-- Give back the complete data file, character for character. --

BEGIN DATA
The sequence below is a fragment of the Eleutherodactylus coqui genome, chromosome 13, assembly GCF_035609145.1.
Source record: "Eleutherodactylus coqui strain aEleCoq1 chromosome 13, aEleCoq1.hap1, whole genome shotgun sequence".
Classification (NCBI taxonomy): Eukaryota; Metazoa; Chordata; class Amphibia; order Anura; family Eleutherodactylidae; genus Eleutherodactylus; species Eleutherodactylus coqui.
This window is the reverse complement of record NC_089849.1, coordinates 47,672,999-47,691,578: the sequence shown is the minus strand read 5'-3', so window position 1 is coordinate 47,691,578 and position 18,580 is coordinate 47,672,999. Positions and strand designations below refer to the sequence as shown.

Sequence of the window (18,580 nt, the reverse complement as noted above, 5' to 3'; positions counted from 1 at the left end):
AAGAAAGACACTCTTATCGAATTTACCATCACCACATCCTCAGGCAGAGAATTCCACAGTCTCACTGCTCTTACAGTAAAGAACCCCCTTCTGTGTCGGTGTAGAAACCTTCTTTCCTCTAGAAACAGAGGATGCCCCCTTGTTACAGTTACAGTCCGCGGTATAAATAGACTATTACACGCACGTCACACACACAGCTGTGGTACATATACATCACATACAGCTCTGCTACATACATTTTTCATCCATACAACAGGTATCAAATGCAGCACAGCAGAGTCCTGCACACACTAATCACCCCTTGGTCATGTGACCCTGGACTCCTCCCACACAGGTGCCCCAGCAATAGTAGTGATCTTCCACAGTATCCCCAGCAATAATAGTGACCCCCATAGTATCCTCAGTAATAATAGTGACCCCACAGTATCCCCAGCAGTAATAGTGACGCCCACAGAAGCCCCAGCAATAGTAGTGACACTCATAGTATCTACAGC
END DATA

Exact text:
The sequence below is a fragment of the Eleutherodactylus coqui genome, chromosome 13, assembly GCF_035609145.1.
Source record: "Eleutherodactylus coqui strain aEleCoq1 chromosome 13, aEleCoq1.hap1, whole genome shotgun sequence".
Classification (NCBI taxonomy): Eukaryota; Metazoa; Chordata; class Amphibia; order Anura; family Eleutherodactylidae; genus Eleutherodactylus; species Eleutherodactylus coqui.
This window is the reverse complement of record NC_089849.1, coordinates 47,672,999-47,691,578: the sequence shown is the minus strand read 5'-3', so window position 1 is coordinate 47,691,578 and position 18,580 is coordinate 47,672,999. Positions and strand designations below refer to the sequence as shown.

Sequence of the window (18,580 nt, the reverse complement as noted above, 5' to 3'; positions counted from 1 at the left end):
AAGAAAGACACTCTTATCGAATTTACCATCACCACATCCTCAGGCAGAGAATTCCACAGTCTCACTGCTCTTACAGTAAAGAACCCCCTTCTGTGTCGGTGTAGAAACCTTCTTTCCTCTAGAAACAGAGGATGCCCCCTTGTTACAGTTACAGTCCGCGGTATAAATAGACTATTACACGCACGTCACACACACAGCTGTGGTACATATACATCACATACAGCTCTGCTACATACATTTTTCATCCATACAACAGGTATCAAATGCAGCACAGCAGAGTCCTGCACACACTAATCACCCCTTGGTCATGTGACCCTGGACTCCTCCCACACAGGTGCCCCAGCAATAGTAGTGATCTTCCACAGTATCCCCAGCAATAATAGTGACCCCCATAGTATCCTCAGTAATAATAGTGACCCCACAGTATCCCCAGCAGTAATAGTGACGCCCACAGAAGCCCCAGCAATAGTAGTGACACTCATAGTATCTACAGC